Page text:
I have never looked into the eyes of a desk clerk so longingly as I did the young Chinese girl at the Nanjing International Youth Hostel. I likely frightened her. By this time, my Shanghai companions had arrived in Nanjing and, after a short conversation between their taxi driver and the object of my longing gaze, the hostel.
Obstacle #2: Find a Room
Unfortunately, young Chinese desk clerk-girl was running the hostel’s reservation system by pencil and paper and didn’t quite have the ability to work a matrix like a computer, leading to the hostel booking more guests than beds. Brian, Emma, and Danny snagged the last 3-person dorm and I received what I was told was the last unbooked bed. A quick investigation led to me report back that unbooked beds don’t have sleeping hippies in them. Fortunately, there was still one bed left. Unfortunately, it was in the room of a Swiss family traveling with three kids.
Normally this wouldn’t have been an issue. I like kids. But this Swiss family and I had a bit of history. While in Shanghai the weekend before, I had seen them at Yuyuan Gardens, a sight I remembered due to their distinctive Swissness and the fact that their children were drawing pictures. Upon recognizing them at the hostel, I had promptly informed them that we had met before at Yuyuan Gardens or that, actually, I had just been watching them there and… The father’s look betrayed that my comment was noticeably creepy and I backed away slowly. Moments later, I had learned we were sharing a room.
Obstacle #3: Find Lunch
By this time, we were deliriously hungry and snagged a cab to head downtown. Live bullfrogs, skinned chickens, and a host of other signs convinced us that we would pass on a local restaurant. Instead, we chose a promisingly elegant Cantonese restaurant in the Nanjing equivalent of Shanghai’s Xintiandi (Disney-like district of Western restaurants for expats).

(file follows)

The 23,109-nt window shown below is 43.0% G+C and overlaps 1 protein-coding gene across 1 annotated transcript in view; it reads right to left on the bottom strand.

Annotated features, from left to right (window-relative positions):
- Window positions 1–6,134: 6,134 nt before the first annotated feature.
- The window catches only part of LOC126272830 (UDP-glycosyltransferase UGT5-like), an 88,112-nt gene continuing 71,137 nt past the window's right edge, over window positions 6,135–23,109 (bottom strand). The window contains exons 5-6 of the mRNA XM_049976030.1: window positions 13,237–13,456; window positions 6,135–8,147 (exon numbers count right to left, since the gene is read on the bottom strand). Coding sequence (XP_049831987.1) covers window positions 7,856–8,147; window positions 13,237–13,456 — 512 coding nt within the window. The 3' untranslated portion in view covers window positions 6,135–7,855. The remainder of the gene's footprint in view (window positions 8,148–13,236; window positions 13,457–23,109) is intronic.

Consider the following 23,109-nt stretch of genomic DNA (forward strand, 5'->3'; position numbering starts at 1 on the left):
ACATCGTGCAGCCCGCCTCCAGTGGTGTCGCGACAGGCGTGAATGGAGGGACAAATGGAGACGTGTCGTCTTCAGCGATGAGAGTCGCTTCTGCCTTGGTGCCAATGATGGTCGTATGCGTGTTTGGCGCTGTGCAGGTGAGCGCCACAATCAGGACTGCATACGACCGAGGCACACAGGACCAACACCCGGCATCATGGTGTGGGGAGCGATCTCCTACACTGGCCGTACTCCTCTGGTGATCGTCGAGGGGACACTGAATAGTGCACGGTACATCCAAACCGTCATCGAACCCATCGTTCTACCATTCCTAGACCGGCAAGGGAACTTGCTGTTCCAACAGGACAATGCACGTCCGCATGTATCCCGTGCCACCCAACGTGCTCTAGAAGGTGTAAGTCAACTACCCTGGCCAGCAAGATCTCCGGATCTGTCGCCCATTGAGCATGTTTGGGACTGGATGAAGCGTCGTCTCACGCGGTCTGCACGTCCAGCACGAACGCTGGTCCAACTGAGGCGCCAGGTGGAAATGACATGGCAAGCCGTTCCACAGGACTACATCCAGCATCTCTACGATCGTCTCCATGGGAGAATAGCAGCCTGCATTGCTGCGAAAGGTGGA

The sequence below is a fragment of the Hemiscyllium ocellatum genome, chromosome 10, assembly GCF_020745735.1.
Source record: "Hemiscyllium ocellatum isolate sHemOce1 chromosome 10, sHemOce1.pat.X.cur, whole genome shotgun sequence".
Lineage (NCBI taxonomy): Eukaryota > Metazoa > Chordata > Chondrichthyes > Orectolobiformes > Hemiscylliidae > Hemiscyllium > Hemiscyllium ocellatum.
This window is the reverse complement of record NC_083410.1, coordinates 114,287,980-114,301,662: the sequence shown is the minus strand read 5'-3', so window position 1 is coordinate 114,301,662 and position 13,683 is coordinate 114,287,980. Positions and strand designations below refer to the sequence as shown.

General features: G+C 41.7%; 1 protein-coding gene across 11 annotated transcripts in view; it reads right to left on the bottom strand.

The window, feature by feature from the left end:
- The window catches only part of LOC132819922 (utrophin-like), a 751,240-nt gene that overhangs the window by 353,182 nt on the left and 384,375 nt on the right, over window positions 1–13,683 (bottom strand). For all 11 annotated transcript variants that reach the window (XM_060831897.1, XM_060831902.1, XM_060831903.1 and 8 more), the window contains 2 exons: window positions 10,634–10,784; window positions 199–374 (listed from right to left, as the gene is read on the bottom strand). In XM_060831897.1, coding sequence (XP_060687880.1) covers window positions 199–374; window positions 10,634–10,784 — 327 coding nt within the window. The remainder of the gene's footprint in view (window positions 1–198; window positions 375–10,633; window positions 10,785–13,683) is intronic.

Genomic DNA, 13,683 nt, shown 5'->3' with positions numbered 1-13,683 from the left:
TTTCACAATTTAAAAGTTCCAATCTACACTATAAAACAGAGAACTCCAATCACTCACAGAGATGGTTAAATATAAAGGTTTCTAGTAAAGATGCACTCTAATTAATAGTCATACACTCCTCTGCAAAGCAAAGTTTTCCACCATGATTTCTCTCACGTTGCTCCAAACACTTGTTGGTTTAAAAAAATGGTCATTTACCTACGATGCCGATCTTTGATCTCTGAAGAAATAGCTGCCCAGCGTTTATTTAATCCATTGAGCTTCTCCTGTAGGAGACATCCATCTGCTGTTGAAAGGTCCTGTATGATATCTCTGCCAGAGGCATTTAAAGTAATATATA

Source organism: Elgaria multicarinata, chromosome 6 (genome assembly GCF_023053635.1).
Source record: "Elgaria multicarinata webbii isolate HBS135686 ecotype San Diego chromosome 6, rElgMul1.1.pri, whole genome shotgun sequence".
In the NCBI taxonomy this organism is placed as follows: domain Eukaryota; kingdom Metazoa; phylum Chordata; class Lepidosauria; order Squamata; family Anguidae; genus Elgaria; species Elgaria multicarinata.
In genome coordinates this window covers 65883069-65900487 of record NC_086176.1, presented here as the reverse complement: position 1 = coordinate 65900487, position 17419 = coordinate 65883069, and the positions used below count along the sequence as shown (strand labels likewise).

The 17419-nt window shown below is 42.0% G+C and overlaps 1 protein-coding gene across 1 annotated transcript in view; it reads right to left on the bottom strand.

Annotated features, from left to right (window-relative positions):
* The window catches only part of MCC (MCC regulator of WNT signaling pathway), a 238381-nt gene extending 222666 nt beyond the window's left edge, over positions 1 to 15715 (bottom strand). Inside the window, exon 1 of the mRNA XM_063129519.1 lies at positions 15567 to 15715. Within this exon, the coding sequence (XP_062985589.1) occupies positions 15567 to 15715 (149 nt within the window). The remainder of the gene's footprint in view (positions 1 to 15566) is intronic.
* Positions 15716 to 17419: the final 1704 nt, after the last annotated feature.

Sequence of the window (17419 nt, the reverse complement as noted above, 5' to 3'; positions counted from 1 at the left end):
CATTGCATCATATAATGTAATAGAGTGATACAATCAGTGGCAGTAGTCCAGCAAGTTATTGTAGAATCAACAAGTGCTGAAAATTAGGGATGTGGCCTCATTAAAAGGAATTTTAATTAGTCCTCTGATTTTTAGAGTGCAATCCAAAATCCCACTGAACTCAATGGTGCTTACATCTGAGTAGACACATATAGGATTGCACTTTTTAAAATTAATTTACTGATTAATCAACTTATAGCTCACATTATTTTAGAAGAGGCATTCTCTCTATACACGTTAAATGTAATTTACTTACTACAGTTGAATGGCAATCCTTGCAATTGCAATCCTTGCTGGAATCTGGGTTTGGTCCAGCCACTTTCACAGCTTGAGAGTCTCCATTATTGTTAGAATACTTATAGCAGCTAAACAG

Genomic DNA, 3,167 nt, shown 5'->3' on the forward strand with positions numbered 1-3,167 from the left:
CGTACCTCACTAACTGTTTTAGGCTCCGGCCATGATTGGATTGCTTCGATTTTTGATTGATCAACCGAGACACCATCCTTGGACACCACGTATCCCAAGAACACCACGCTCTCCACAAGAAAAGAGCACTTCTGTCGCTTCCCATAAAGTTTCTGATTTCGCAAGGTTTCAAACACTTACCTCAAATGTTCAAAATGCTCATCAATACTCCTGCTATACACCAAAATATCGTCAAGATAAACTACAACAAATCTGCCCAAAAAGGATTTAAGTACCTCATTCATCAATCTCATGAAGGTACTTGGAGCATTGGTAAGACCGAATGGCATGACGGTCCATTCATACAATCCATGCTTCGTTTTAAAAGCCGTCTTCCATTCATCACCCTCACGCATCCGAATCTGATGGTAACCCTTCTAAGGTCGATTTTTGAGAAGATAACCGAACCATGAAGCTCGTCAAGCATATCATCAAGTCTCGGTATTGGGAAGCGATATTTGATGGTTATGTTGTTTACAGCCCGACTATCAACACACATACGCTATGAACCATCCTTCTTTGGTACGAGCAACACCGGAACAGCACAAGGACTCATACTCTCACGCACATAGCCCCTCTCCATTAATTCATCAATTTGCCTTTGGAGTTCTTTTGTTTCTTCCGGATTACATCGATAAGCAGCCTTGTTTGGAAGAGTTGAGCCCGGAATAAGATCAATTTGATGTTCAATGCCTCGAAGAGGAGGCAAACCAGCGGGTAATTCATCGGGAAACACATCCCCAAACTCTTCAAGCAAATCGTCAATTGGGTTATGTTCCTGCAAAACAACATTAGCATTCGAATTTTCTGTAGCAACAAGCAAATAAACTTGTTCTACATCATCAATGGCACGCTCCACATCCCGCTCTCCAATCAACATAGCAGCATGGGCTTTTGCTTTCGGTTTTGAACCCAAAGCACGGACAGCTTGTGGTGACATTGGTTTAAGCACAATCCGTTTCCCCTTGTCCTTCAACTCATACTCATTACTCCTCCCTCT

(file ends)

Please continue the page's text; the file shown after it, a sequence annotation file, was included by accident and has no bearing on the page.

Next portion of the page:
As this meal has been deemed “the meal which shall not be spoken of”, I will treat it only long enough to tell you that it was a model of cultural miscommunication and that we left 150 yuan on the table and bolted after two and a half hours, having been served only hot water and about half our dishes.
After the Morning of Obstacles, we had almost lost faith in our search for Ancient China, but Nanjing quickly reassured us. Almost immediately after lunch, we stumbled upon a massive, multi-tiered Buddhist temple. Unlike many of the tourist-filled temples of Shanghai, this temple was a place of pilgrimage and we witnessed more prayers & rituals than camera flashes, as people burned incense, knelt before giant bronze idols, and tossed coins into the high, narrow rim of a tall pot (funny how religious traditions often involve throwing money). The highest tiers of the temple also afforded us kingly views of the rest of the city, the grand Xuanwu Lake, and the nearby Ming dynasty wall.
Intrigued by the sight of the ancient wall, we mounted it and snaked our way across the city, learning along the way that it had encircled the city since the 14th century, when the Ming Dynasty had been founded with Nanjing as its capital. Blocked, overgrown staircase after blocked, overgrown staircase encouraged us to walk all the way to the end of the wall and exit onto the bank of the Xuanwu Lake. Halfway around the lake, we discovered a small dock renting paddle boats. We stood a moment contemplating before the owner pointed out that he also rented motor boats.
“Women keyi kai ma?”
Affirmative, sir. You can drive.
Not a difficult decision. For 35 yuan ($5), we had a motor boat to ourselves for an hour. Unfortunately, the English concept of motor boat does not mesh with the Chinese one and we discovered our speed to be somewhere between a floating candy bar wrapper and a child with Swimmies. Regardless, we enjoyed our hour of boating immensely.